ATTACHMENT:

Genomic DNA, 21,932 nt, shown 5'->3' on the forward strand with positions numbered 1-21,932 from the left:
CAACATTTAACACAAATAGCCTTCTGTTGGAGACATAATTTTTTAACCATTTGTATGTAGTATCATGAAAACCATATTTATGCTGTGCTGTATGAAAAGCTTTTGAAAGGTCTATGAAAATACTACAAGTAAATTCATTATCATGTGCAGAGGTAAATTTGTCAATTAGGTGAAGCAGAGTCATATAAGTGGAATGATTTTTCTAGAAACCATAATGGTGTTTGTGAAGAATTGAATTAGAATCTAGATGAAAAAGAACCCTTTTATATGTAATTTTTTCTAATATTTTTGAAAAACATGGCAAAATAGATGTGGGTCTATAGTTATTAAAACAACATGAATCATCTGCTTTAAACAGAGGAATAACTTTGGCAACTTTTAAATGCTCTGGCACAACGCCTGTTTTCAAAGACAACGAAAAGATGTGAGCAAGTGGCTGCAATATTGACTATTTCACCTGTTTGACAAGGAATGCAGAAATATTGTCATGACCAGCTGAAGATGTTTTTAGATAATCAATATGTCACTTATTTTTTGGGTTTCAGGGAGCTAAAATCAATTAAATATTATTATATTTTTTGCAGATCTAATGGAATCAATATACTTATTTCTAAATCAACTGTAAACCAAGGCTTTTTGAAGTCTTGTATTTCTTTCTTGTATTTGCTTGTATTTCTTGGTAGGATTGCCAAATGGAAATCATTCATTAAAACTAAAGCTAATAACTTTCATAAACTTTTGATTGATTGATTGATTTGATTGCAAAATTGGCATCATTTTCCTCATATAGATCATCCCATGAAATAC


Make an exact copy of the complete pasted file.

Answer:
Genomic DNA, 21,932 nt, shown 5'->3' on the forward strand with positions numbered 1-21,932 from the left:
CAACATTTAACACAAATAGCCTTCTGTTGGAGACATAATTTTTTAACCATTTGTATGTAGTATCATGAAAACCATATTTATGCTGTGCTGTATGAAAAGCTTTTGAAAGGTCTATGAAAATACTACAAGTAAATTCATTATCATGTGCAGAGGTAAATTTGTCAATTAGGTGAAGCAGAGTCATATAAGTGGAATGATTTTTCTAGAAACCATAATGGTGTTTGTGAAGAATTGAATTAGAATCTAGATGAAAAAGAACCCTTTTATATGTAATTTTTTCTAATATTTTTGAAAAACATGGCAAAATAGATGTGGGTCTATAGTTATTAAAACAACATGAATCATCTGCTTTAAACAGAGGAATAACTTTGGCAACTTTTAAATGCTCTGGCACAACGCCTGTTTTCAAAGACAACGAAAAGATGTGAGCAAGTGGCTGCAATATTGACTATTTCACCTGTTTGACAAGGAATGCAGAAATATTGTCATGACCAGCTGAAGATGTTTTTAGATAATCAATATGTCACTTATTTTTTGGGTTTCAGGGAGCTAAAATCAATTAAATATTATTATATTTTTTGCAGATCTAATGGAATCAATATACTTATTTCTAAATCAACTGTAAACCAAGGCTTTTTGAAGTCTTGTATTTCTTTCTTGTATTTGCTTGTATTTCTTGGTAGGATTGCCAAATGGAAATCATTCATTAAAACTAAAGCTAATAACTTTCATAAACTTTTGATTGATTGATTGATTTGATTGCAAAATTGGCATCATTTTCCTCATATAGATCATCCCATGAAATAC